RENTON, Wash. — It can take years before a new career takes off. But in Camisha Jackson's case, her career as a jewelry maker took off even before she knew she had one.
"I got an email from this representative from the Smithsonian Institute. And she wanted 4,000 pieces of jewelry. And I've never, I was like, 4000? And I thought it was a joke," said Camisha.
It was no joke. They wanted to sell her jewelry at the new National Museum of African American History and Culture. But there was just one issue: Camisha didn't know how to make them.
"I spent the next three months, basically trying to figure out how to make jewelry, sitting there trying to come up with designs off the top of my head."
She's come a long way since filling that massive order. She left her job as a video game artist to start her own jewelry-making business called, Lunaversoul.
"I would say that I don't really have a particular style because I pull from so many different places. Anything inspires me,” Said Camisha. "Colors inspire me, buildings, architecture, moods, emotions."
Her work has been showcased on runways and in magazines. It even caught the eye of recording artist, Erykah Badu.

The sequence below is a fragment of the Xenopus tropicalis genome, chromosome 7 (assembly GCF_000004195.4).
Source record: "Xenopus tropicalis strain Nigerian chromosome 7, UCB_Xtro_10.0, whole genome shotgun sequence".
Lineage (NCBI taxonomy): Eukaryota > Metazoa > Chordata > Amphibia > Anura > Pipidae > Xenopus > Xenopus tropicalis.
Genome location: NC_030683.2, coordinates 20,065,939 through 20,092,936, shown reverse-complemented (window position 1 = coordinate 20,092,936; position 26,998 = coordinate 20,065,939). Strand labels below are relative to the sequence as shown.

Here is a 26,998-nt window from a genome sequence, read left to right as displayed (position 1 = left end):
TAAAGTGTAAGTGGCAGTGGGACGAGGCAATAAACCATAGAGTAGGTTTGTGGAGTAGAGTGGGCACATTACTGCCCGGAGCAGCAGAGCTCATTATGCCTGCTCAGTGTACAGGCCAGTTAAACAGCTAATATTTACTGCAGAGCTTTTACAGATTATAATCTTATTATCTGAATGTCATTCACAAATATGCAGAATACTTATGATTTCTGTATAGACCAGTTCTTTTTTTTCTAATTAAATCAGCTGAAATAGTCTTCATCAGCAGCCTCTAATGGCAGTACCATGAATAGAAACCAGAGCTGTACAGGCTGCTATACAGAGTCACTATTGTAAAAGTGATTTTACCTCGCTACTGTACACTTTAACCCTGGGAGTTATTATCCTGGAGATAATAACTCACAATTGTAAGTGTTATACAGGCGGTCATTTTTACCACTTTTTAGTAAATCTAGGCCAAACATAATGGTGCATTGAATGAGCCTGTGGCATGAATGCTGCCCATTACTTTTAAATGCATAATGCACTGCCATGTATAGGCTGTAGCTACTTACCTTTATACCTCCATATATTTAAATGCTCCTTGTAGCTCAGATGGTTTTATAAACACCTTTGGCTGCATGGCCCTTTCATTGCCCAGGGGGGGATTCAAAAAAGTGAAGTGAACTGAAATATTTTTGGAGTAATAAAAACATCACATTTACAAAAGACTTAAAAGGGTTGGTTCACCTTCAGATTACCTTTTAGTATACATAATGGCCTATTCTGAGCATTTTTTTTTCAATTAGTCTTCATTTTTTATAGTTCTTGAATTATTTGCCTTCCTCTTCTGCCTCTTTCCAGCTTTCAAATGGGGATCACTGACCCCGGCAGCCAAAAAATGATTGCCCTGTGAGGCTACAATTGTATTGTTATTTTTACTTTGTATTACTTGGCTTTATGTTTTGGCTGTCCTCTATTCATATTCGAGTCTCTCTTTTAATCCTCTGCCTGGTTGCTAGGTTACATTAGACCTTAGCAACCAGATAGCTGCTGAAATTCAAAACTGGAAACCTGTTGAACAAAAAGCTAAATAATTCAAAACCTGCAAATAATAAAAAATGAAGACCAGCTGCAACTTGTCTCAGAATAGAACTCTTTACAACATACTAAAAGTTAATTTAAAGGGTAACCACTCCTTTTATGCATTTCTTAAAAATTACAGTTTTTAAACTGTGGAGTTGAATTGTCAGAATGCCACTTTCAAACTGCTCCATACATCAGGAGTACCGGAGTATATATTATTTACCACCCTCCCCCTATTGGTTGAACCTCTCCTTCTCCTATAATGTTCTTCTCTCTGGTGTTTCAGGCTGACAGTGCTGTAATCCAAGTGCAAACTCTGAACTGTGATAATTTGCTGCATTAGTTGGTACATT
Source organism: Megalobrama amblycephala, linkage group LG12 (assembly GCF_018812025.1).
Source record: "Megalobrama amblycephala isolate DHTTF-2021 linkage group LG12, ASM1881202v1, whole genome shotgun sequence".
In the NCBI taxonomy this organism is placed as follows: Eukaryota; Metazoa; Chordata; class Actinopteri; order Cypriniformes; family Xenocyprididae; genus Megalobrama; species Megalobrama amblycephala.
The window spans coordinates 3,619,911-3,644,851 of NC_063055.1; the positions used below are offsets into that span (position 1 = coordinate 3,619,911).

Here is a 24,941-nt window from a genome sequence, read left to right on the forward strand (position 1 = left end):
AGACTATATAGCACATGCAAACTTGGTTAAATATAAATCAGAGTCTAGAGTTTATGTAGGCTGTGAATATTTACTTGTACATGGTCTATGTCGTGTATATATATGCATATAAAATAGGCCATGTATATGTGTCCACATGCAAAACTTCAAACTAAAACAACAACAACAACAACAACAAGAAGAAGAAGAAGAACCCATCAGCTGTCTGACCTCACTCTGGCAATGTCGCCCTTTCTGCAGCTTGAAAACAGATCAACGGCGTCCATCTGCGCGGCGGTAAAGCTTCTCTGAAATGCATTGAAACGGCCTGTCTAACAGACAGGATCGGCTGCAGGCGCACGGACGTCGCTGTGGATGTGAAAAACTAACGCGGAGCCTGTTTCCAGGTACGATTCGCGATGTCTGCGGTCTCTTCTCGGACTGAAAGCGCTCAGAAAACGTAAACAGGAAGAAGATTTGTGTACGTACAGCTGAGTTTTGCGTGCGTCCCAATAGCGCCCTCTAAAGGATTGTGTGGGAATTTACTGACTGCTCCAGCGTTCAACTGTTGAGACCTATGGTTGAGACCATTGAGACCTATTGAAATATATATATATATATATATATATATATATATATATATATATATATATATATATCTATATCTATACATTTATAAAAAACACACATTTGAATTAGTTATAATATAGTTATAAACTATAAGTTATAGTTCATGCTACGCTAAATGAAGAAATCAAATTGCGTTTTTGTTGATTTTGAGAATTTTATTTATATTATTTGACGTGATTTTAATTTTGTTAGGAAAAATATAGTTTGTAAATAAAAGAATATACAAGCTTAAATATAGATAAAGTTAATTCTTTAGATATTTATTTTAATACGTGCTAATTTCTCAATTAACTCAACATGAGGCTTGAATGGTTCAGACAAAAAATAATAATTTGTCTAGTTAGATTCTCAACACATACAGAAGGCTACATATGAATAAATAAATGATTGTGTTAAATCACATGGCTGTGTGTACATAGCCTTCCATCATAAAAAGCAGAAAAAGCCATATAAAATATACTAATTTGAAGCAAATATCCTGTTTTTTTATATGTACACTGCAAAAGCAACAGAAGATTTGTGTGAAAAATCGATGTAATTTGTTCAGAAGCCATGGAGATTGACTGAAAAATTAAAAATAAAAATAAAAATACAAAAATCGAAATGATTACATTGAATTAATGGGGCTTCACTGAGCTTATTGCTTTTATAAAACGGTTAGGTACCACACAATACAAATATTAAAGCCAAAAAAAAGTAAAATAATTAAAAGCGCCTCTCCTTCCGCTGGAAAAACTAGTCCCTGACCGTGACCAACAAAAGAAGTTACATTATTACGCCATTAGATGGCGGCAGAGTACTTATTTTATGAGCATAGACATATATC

"One day, she sent me a message on Instagram. And you know, and I'm sitting here looking at it. And so she writes, it's me. And I'm like, okay," recalled Camisha. "She told me that my work was just incredible, beautiful. And she would be honored to be able to wear anything that I make."
Camisha credits her background in drawing and her love of all things nerdy for creating pieces that are one of a kind.
"I take my supplies, and I just kind of just dumped them on the table, and just start trying to move things around, see what fits, see what looks good you know which colors these colors match this color, you know, just kind of arrange things."
"It's almost like my hands are guided. I don't have any idea what I'm doing. But when it's done, it's like, Wow, did I do this?"
Making jewelry may not have been Camisha Jackson's lifelong dream. But she hopes she's creating something others will always treasure.
"I hope when they put my jewelry on that they feel empowered, beautiful, confident."
You can read more about Camisha Jackson and her jewelry in the February issue of 425 Magazine.